World Cancer Day: Addressing Cancer in Developing Countries: The Time Is Now to Debunk the Myths, Help Countries Lead

World Cancer Day: Addressing Cancer in Developing Countries: The Time Is Now to Debunk the Myths, Help Countries Lead

{Photo credit: Rui Pires.}Photo credit: Rui Pires.

In the beginning of my medical career during the early 1990’s, I witnessed the devastating effects of HIV & AIDS.  Nearly 60 percent of the hospital beds I attended were filled with AIDS patients, many of them my close friends and colleagues. At the time, little was known about the AIDS epidemic; no effective treatments were available; and as a physician, I watched helplessly as day after day those closest to me suffered until their death.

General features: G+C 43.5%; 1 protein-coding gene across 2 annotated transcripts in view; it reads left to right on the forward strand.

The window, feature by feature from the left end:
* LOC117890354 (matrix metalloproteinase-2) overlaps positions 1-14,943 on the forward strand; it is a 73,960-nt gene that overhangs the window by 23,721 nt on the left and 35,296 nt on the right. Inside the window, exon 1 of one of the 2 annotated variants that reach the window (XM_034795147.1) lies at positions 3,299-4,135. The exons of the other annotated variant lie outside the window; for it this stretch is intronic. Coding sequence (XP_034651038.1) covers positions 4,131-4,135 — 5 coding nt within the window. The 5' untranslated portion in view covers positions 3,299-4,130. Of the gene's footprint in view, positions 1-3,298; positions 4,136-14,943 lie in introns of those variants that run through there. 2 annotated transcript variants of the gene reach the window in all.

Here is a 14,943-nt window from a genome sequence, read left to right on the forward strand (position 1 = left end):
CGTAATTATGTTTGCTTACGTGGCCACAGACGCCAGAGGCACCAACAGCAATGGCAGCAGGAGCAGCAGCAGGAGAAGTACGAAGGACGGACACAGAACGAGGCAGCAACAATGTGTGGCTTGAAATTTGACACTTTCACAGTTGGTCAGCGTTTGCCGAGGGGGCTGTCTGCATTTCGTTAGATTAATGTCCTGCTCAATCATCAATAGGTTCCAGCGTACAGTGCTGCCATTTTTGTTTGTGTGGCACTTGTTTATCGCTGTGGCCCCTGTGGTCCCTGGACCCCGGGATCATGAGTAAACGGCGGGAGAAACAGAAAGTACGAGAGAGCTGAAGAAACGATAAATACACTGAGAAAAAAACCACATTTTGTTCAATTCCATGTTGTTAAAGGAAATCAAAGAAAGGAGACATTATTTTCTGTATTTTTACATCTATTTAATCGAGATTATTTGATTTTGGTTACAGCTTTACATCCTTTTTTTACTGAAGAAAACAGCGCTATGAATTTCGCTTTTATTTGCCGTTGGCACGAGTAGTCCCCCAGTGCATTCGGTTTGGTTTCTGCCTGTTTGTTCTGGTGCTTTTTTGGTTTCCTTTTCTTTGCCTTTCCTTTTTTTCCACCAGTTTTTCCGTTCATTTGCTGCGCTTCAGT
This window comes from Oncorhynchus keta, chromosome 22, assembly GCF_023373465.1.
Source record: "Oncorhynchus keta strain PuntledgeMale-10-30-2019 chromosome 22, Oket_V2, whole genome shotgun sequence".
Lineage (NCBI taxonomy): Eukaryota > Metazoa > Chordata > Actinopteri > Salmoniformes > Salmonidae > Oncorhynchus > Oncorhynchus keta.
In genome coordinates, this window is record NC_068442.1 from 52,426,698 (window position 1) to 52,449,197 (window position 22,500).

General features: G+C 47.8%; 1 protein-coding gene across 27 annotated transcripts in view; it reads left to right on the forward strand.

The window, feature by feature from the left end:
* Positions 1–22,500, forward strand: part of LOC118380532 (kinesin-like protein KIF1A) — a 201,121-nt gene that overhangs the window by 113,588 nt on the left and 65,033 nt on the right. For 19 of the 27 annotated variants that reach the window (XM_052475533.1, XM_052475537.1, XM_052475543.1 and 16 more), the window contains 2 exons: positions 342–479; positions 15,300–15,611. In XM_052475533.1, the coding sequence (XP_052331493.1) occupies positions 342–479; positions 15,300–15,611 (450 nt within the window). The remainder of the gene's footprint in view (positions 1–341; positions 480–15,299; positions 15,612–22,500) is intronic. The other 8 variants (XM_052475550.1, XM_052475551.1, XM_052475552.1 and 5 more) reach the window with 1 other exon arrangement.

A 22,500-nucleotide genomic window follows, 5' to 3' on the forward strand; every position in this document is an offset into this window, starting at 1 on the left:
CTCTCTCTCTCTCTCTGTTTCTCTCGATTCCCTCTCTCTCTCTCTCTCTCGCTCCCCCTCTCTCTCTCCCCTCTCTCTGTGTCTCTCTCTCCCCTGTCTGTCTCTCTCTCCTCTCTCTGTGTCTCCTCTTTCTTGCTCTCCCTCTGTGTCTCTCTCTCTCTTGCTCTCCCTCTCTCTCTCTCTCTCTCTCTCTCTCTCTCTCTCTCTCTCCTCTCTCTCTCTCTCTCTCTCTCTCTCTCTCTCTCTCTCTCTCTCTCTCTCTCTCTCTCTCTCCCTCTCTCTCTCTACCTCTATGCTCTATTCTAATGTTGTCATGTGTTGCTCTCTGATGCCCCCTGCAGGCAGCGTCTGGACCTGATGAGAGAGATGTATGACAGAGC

Today, almost three decades later, thanks to increased prevention and access to care and treatment for HIV, most of these hospital beds have emptied of HIV & AIDS patients.  Now, these same beds are filled by those suffering from preventable chronic diseases, including vaccine-preventable cancers.

Today, February 4, we commemorate World Cancer Day, joining the global community to raise awareness about the global cancer epidemic, and renew our commitment to address cancer in low-and middle-income countries (LMICs).

Let’s Talk about Cancer in Low- and Middle-Income Countries

Cancer is a huge and growing global public health concern, with about 14 million people learning that they have cancer each year and about 8 million lives being lost due to cancer yearly. More than 60 percent of these cancers are occurring in developing countries–and people in these countries die younger and faster than in rich countries.